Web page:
I’ve got a fucking long list of shit that I have yet to do. Probably the thing that I have shown most is vulnerability and how deeply I care. I care a lot, I’m an empath. I care about people I don’t know, I care about people I know. I’m in a constant state about caring about something. But in terms of things that I haven’t shown, I would love to show my dance background. I would love to integrate that with what I do now. Not necessarily in your typical dance movie, but to be able to use movement, whether it be in horror or something, I haven’t done that either, I haven’t done anything like a thriller or horror in which I can show you how much of a pussy I am, that is yet to come. Yeah, there’s a lot of things that I want to do. I want to do high action and stunts and really, really use my body and get in the best shape I have ever been and things like that.
BT: What do you think of the use of technology in terms of Instagram and how you present yourself there. Is that an extension of who you are as a performer or a separate thing?
OM: Man, Instagram and that world and technology is interesting. I have a really big love/hate relationship with it because I think it’s done a lot of damage to our society. But I think that I teeter on the line in which I see how it’s discovered people and how it’s allowed people to find other people and it’s done so much. I think with my socials, it’s tough because I’m a very private person and there’s a lot that I want to keep to myself and that I want to hold close and I want to protect. At the same time, if I can share something, I want to be honest and I want someone else to be like: “Oh, that resonates”. I don’t want it to be like: “Oh…fuck, this is cute”. I’m very personal with the stuff that I post and make sure that it’s my truth. I think that it took me a while to find my voice and be comfortable in me and my beliefs and not be scared to share my opinion even if it’s opposed to somebody else’s and it’s different. I think that has been what I have been trying to curate these past couple of years in who I am is standing firm and allowing that to show, and if it can resonate with someone, cool. If not, that’s my truth and I leave it there for you.
BT: I think that you have found your voice in the past few years and this reflects on and off screen. What does this mean for you in terms of responsibility, do you feel the need to be more politically or socially minded?
OM: I don’t know if this is going to be controversial or not, but I am going to say it. I feel like lately I’ve seen a lot of performers- whether it be actors, musicians- taking on some sort of activism. And for me, activism is very sensitive. I don’t want to do something because I think that now I have a platform and I am responsible. I want to do things in which I truly believe. If I talk about something or if I mention something, it’s because I believe and stand by it. But activism is sensitive to me and something that I try to do every day and it’s not something that is really meant to be documented. For example, I don’t ever want to be that person that is giving out food on Skid Row. If I go take a couple of meals, if I give someone some money, if I do something, if I travel for some charity work, whatever I do, I want to do it because it’s personal and that’s where my heart is. Which is why I am not vocal 24/7 because I’m empath and it’s exhausting to think about. I think that the real work is not posting a crazy caption or informing someone on something, it is really going out into the world and opening the door for that older woman or holding the elevator for that person who is walking or helping someone with their groceries or smiling at someone that you might know that they are having a terrible day and a smile is going to take them a long way. Just being present in the world, so if you see something, you can help. Or being present so that things don’t pass you by, that you can have real interactions and change someone’s life with exchanging words at the grocery store. That’s my activism and there’s a lot of things which I stand for and I’m with a lot of movements and my idea of being an ally is doing the work and not constantly being on the internet and…for me, it’s not performative. If I’m posting, it’s because my heart called me to do that, but I am trying to do the work in real life and every day as I move forward outside in the world.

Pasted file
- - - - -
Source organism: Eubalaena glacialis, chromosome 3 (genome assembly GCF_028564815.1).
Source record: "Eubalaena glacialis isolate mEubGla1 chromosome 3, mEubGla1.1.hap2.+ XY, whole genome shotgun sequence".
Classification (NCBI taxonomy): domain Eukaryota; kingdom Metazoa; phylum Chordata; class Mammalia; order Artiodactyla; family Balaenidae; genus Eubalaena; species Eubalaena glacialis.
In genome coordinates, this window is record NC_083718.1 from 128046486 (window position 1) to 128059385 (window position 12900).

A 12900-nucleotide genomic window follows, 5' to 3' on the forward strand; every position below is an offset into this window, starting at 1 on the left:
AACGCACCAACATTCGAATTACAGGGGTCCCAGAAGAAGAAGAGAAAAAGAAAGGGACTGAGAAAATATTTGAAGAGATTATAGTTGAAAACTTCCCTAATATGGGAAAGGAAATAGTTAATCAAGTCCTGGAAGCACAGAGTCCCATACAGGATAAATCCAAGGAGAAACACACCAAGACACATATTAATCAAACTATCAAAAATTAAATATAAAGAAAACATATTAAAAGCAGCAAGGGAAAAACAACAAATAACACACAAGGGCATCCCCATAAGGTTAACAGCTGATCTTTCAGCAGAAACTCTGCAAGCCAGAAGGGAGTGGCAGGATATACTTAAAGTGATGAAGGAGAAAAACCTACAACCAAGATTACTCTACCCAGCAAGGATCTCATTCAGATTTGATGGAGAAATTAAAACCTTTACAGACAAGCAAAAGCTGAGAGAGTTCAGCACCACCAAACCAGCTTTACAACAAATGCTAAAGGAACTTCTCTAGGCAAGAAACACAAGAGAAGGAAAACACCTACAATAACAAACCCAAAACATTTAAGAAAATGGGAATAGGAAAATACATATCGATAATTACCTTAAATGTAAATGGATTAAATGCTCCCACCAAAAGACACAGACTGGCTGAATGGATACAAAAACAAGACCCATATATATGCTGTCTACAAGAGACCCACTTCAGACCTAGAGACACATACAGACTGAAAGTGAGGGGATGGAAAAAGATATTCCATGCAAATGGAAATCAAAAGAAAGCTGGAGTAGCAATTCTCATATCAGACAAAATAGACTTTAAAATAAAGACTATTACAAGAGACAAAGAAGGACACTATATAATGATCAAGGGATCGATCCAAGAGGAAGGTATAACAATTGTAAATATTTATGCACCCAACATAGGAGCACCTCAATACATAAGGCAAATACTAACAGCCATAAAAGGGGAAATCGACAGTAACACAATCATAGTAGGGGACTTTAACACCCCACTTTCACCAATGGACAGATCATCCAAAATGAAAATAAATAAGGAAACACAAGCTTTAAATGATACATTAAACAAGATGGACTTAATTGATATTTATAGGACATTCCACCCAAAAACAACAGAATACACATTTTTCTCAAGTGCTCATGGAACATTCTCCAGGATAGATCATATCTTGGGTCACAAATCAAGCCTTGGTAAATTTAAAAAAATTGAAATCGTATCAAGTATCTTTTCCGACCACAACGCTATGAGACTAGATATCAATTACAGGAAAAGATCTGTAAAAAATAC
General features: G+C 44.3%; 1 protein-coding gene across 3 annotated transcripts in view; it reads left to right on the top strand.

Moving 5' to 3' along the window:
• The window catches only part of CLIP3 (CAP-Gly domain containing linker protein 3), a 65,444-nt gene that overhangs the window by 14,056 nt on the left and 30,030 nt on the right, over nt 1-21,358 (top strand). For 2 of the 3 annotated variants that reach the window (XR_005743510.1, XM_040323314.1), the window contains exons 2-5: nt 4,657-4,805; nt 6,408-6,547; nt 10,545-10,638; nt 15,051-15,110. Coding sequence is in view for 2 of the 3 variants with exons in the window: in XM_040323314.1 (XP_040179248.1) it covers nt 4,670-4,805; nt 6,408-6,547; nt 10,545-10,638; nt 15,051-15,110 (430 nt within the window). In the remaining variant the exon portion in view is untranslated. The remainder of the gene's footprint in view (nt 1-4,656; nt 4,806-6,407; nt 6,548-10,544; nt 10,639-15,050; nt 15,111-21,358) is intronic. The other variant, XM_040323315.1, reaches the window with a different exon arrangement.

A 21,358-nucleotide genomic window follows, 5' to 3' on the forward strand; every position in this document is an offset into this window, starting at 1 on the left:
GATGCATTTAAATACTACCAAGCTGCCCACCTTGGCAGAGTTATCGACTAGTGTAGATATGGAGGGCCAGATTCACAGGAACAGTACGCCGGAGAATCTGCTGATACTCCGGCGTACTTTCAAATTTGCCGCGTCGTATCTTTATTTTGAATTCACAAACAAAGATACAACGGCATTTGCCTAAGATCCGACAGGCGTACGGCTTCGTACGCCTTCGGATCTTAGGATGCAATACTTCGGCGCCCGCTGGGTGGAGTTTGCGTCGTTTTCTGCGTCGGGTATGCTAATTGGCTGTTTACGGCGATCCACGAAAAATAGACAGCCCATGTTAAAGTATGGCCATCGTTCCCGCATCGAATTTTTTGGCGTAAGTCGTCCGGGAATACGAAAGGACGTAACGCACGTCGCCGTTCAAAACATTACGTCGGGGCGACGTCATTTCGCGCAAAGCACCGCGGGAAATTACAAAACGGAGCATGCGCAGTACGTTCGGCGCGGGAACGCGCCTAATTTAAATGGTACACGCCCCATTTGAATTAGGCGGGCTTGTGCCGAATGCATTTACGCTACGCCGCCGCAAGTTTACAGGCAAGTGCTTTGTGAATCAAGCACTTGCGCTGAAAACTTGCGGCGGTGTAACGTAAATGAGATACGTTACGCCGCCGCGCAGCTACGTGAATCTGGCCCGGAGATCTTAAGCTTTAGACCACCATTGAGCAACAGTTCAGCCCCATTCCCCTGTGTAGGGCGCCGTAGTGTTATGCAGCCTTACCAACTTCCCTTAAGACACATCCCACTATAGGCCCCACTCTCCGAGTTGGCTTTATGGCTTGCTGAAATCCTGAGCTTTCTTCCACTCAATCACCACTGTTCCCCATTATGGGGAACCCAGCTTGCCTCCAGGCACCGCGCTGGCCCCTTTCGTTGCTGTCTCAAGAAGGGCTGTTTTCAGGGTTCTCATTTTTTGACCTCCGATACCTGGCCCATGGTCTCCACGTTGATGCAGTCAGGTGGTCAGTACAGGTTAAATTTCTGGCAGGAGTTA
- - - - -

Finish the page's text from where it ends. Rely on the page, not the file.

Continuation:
BT: On Connecting, you’re sort of made fun of for liking the movie When Harry Met Sally. What movies have meant something to you in real life in this same way?
OM: Gosh, you’re asking so many good questions. I think that right now I’m really into Lovecraft Country. That’s my shit right now. Misha Green knows what the fuck she’s doing. But Ozark was like…that got me through early pandemic days. I also rewatched Magnolia, which fuck! That is an insane movie. I really needed that. I kind of went on a Philip Seymour Hoffman binge. Because any time I watch him on screen, he is my guy. Any time that I see him on screen, I am completely moved and reminded why I love to do this.
BT: The Master?
OM: The Master is great. I didn’t rewatch The Master. It kind of creeps me out sometimes and I start thinking about you know. No, The Talented Mr. Ripley. Frickin’ Matt Damon, I have a weird love / hate relationship with him because he’s kind of amazing, but I feel like I’m just finding that out. That’s weird.
BT: If Tom isn’t played well, that movie doesn’t work.
OM: I know! The Talented Mr. Ripley is a beautiful movie, I rewatched that one twice early pandemic days. The Departed is one that I always go to. About every two months, I’ll watch The Departed just because. Yeah, oh! Killing Eve. Sandra Oh, give that woman her fucking flowers. She’s incredible!
BT: How would you like an audience to experience Connecting?
OM: Well, if they can watch it with family and friends, that would be great. But because we’re still very much in the quarantine, if that’s not possible, then with a nice glass of wine and allow yourself to be as relaxed as possible and sit on the couch with us.
Connecting airs Thursdays at 8/7c on NBC and 9:30pm ET/PT on on Global